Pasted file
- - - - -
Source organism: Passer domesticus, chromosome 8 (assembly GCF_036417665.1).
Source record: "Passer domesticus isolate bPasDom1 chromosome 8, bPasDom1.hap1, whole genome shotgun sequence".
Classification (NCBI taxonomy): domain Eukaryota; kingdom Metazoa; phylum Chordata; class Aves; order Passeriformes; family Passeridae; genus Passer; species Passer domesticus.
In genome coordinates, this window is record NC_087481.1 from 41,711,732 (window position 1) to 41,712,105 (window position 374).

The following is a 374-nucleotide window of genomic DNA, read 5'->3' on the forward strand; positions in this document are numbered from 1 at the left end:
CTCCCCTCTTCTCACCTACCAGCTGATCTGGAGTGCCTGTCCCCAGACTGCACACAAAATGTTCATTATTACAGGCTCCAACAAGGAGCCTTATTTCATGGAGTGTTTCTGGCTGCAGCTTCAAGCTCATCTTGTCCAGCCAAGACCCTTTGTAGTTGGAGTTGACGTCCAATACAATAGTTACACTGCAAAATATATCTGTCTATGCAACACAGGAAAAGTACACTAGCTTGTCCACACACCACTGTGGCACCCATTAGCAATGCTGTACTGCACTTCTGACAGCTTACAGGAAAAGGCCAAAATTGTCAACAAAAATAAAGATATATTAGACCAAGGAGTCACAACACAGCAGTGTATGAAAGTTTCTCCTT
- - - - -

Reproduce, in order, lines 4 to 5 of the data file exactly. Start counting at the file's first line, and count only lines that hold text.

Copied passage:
In genome coordinates, this window is record NC_087481.1 from 41,711,732 (window position 1) to 41,712,105 (window position 374).

The following is a 374-nucleotide window of genomic DNA, read 5'->3' on the forward strand; positions in this document are numbered from 1 at the left end: